SY 2012-2013, First Semester
Salient Parts of the Law
Data Privacy Act of 2011 established a set of privacy rules to protect the security and confidentially of private and sensitive information of an individual.
“Personal information” is anything, recorded or not, that identifies a person or makes one’s identity apparent or ascertained. Sensitive information, on the other hand, is more specific such as one’s race, gender, political affiliation and those other enumerated under the law. Mere implied consent is sufficient to process any personal information while processing of sensitive information is only allowed when express consent is given.
The personal information controller which may be an individual or organization can be held liable for any contravention set forth in the Act excluding the controller’s subcontrators.
How would it affect me?
My current employer follows a captive business organization where certain information are centralized and processed offshore. Our payroll department is located in Malaysia. My requests for gas reimbursement, optical allowance and subsidized warts cauterization (still unused) are submitted to our office in Krakow, Poland.
What if I had been treated for sexually transmitted genital warts and such fact had been submitted and received for reimbursement by our office in Krakow. Say, the department in charge inadvertently caused an email blast detailing the facts of my condition to all employees worldwide. No doubt, it would be humiliating in epic proportion.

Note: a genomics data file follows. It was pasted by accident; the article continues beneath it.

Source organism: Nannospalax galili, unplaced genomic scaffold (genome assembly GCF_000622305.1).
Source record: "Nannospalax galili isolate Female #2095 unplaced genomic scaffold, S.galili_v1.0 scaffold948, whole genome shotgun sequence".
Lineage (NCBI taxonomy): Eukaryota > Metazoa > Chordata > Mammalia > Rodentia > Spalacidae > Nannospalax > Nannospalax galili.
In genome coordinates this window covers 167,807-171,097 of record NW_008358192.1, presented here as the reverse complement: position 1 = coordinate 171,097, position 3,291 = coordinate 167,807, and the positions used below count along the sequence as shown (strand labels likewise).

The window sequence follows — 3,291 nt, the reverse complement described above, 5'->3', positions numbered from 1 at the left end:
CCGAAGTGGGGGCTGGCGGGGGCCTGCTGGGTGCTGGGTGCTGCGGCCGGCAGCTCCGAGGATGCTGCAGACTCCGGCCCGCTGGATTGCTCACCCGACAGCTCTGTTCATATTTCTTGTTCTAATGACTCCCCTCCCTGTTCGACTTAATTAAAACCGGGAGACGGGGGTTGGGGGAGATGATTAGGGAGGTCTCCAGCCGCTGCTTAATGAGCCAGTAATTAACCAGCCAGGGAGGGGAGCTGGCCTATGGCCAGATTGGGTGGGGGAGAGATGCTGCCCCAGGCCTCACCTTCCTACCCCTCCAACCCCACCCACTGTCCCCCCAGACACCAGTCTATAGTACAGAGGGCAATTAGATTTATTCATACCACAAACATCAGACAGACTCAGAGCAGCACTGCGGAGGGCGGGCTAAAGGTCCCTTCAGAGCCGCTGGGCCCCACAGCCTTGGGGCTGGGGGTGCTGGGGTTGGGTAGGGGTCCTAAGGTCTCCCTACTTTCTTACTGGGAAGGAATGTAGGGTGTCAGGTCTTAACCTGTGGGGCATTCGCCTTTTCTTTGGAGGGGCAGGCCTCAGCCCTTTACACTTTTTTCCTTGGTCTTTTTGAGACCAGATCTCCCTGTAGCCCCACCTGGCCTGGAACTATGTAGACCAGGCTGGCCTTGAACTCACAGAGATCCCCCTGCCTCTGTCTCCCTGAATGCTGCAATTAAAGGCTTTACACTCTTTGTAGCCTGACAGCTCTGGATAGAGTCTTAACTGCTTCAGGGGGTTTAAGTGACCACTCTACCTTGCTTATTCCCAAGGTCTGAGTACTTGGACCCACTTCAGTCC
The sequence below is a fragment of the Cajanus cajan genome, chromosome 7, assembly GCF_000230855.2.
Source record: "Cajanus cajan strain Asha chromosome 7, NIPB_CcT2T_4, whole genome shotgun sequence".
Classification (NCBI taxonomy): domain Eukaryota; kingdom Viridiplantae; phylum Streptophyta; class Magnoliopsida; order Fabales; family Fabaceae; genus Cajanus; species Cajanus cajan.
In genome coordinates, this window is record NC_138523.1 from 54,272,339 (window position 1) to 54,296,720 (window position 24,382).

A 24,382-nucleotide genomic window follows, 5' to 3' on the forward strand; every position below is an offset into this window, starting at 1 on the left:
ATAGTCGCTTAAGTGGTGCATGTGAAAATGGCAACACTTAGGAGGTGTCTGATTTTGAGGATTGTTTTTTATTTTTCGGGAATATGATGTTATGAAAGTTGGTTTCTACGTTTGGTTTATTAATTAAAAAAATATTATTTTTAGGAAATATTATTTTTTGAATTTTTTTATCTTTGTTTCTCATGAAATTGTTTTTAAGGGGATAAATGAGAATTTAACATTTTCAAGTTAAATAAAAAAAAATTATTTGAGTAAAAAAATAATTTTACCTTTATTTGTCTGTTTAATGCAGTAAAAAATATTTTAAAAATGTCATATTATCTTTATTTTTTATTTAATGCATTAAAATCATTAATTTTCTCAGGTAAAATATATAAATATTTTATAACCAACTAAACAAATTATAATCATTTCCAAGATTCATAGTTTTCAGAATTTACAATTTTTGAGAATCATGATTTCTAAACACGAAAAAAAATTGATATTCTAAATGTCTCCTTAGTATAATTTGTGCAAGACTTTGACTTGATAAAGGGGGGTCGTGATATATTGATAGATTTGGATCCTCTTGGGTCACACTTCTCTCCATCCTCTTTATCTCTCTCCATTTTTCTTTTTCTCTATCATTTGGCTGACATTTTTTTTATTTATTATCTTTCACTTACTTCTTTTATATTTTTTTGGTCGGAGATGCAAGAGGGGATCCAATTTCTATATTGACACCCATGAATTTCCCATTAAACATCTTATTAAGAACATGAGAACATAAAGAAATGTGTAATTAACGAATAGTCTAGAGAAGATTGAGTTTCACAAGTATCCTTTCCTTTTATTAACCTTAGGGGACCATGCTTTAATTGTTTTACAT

Prior to the enactment of law, my cause of action would be hinged to Article 26 of Civil Code pertaining to the inviolability of privacy but favorable judgment does not warrant exemplary damages absent any bad faith on the part of the defendant.(Manaloto vs Castro, GR 171365).
With the advent of data privacy law, I am afforded with greater protection against privacy torts as the new law provides for concrete measures such as the requirements of consent pertaining to personal information and express consent for sensitive information. It also laid down clear cut penalties of imprisonment and fine depending on how the violation of privacy is committed ranging from violations through negligence to intentional and malicious disclosure of information
How would it affect my community?
Aside from aforementioned advantage, the community will enjoy top notch kind of privacy law comparable to that of privacy laws of European Union and India with the latter experiencing exponential economic growth attributed to their privacy law**. The outsourcing industry of the country will reap benefits as the new law would attract more investors into the country. The Data Privacy Act of 2011 explicitly recognizes foreign privacy laws or the absence thereof to information pertaining to foreign entities. This assures a new level of independence of local and foreign corporations aligned primarily in the outsourcing business away from the ambit of restrictive domestic policies and laws.